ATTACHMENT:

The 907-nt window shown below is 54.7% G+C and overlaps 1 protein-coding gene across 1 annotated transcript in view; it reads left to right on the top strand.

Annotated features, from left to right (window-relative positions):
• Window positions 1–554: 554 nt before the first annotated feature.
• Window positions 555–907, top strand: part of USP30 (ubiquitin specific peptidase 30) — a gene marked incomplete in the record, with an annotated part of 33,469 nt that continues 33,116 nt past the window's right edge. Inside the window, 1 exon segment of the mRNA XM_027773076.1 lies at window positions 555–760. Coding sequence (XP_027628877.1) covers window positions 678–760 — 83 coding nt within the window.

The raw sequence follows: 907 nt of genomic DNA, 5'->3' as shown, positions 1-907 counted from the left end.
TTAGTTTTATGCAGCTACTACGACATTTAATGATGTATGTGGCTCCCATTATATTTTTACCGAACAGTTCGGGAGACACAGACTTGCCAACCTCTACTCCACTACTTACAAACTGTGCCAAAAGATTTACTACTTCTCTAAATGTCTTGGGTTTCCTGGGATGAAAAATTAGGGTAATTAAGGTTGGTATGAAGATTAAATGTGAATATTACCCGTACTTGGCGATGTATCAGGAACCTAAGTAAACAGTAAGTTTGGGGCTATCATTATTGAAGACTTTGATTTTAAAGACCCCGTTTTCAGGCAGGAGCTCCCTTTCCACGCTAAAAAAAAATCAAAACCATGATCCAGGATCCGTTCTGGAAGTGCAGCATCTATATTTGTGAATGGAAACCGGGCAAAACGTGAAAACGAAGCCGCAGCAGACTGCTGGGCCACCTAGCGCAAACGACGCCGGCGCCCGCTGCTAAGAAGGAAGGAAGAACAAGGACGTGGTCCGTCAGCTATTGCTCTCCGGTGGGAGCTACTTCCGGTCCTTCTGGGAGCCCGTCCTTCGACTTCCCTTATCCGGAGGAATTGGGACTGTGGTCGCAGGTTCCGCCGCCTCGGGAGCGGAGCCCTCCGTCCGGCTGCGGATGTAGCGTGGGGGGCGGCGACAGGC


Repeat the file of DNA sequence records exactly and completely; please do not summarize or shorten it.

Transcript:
The 907-nt window shown below is 54.7% G+C and overlaps 1 protein-coding gene across 1 annotated transcript in view; it reads left to right on the top strand.

Annotated features, from left to right (window-relative positions):
• Window positions 1–554: 554 nt before the first annotated feature.
• Window positions 555–907, top strand: part of USP30 (ubiquitin specific peptidase 30) — a gene marked incomplete in the record, with an annotated part of 33,469 nt that continues 33,116 nt past the window's right edge. Inside the window, 1 exon segment of the mRNA XM_027773076.1 lies at window positions 555–760. Coding sequence (XP_027628877.1) covers window positions 678–760 — 83 coding nt within the window.

The raw sequence follows: 907 nt of genomic DNA, 5'->3' as shown, positions 1-907 counted from the left end.
TTAGTTTTATGCAGCTACTACGACATTTAATGATGTATGTGGCTCCCATTATATTTTTACCGAACAGTTCGGGAGACACAGACTTGCCAACCTCTACTCCACTACTTACAAACTGTGCCAAAAGATTTACTACTTCTCTAAATGTCTTGGGTTTCCTGGGATGAAAAATTAGGGTAATTAAGGTTGGTATGAAGATTAAATGTGAATATTACCCGTACTTGGCGATGTATCAGGAACCTAAGTAAACAGTAAGTTTGGGGCTATCATTATTGAAGACTTTGATTTTAAAGACCCCGTTTTCAGGCAGGAGCTCCCTTTCCACGCTAAAAAAAAATCAAAACCATGATCCAGGATCCGTTCTGGAAGTGCAGCATCTATATTTGTGAATGGAAACCGGGCAAAACGTGAAAACGAAGCCGCAGCAGACTGCTGGGCCACCTAGCGCAAACGACGCCGGCGCCCGCTGCTAAGAAGGAAGGAAGAACAAGGACGTGGTCCGTCAGCTATTGCTCTCCGGTGGGAGCTACTTCCGGTCCTTCTGGGAGCCCGTCCTTCGACTTCCCTTATCCGGAGGAATTGGGACTGTGGTCGCAGGTTCCGCCGCCTCGGGAGCGGAGCCCTCCGTCCGGCTGCGGATGTAGCGTGGGGGGCGGCGACAGGC